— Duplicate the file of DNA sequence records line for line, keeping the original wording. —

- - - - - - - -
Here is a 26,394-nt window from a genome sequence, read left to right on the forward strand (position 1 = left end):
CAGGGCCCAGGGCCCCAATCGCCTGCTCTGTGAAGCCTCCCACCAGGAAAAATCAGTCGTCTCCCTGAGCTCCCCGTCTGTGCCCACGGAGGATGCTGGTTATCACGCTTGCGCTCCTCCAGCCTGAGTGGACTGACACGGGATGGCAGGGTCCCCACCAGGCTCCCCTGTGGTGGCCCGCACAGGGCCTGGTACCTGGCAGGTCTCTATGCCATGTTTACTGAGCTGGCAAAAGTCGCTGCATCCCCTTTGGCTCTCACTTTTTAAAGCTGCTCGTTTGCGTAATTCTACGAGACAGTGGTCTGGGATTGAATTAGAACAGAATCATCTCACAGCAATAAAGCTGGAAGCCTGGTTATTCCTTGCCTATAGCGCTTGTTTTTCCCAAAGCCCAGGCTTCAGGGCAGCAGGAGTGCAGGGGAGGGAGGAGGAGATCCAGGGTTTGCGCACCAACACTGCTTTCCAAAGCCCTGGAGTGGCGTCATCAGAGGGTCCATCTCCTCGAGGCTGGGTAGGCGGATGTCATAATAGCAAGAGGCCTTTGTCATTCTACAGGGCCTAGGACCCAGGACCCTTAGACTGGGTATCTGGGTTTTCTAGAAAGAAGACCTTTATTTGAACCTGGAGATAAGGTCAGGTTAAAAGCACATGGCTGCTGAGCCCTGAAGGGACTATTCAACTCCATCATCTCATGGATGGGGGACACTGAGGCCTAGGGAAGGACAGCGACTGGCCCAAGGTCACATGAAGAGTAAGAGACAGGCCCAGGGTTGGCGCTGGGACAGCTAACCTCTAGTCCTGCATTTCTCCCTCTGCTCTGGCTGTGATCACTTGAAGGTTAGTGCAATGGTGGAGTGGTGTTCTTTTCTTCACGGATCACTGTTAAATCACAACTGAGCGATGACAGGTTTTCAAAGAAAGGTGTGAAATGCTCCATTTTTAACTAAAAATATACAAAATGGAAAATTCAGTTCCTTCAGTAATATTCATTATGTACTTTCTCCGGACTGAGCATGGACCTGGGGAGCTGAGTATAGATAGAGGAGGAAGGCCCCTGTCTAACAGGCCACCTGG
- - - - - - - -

Here is a 26,394-nt window from a genome sequence, read left to right on the forward strand (position 1 = left end):
CAGGGCCCAGGGCCCCAATCGCCTGCTCTGTGAAGCCTCCCACCAGGAAAAATCAGTCGTCTCCCTGAGCTCCCCGTCTGTGCCCACGGAGGATGCTGGTTATCACGCTTGCGCTCCTCCAGCCTGAGTGGACTGACACGGGATGGCAGGGTCCCCACCAGGCTCCCCTGTGGTGGCCCGCACAGGGCCTGGTACCTGGCAGGTCTCTATGCCATGTTTACTGAGCTGGCAAAAGTCGCTGCATCCCCTTTGGCTCTCACTTTTTAAAGCTGCTCGTTTGCGTAATTCTACGAGACAGTGGTCTGGGATTGAATTAGAACAGAATCATCTCACAGCAATAAAGCTGGAAGCCTGGTTATTCCTTGCCTATAGCGCTTGTTTTTCCCAAAGCCCAGGCTTCAGGGCAGCAGGAGTGCAGGGGAGGGAGGAGGAGATCCAGGGTTTGCGCACCAACACTGCTTTCCAAAGCCCTGGAGTGGCGTCATCAGAGGGTCCATCTCCTCGAGGCTGGGTAGGCGGATGTCATAATAGCAAGAGGCCTTTGTCATTCTACAGGGCCTAGGACCCAGGACCCTTAGACTGGGTATCTGGGTTTTCTAGAAAGAAGACCTTTATTTGAACCTGGAGATAAGGTCAGGTTAAAAGCACATGGCTGCTGAGCCCTGAAGGGACTATTCAACTCCATCATCTCATGGATGGGGGACACTGAGGCCTAGGGAAGGACAGCGACTGGCCCAAGGTCACATGAAGAGTAAGAGACAGGCCCAGGGTTGGCGCTGGGACAGCTAACCTCTAGTCCTGCATTTCTCCCTCTGCTCTGGCTGTGATCACTTGAAGGTTAGTGCAATGGTGGAGTGGTGTTCTTTTCTTCACGGATCACTGTTAAATCACAACTGAGCGATGACAGGTTTTCAAAGAAAGGTGTGAAATGCTCCATTTTTAACTAAAAATATACAAAATGGAAAATTCAGTTCCTTCAGTAATATTCATTATGTACTTTCTCCGGACTGAGCATGGACCTGGGGAGCTGAGTATAGATAGAGGAGGAAGGCCCCTGTCTAACAGGCCACCTGG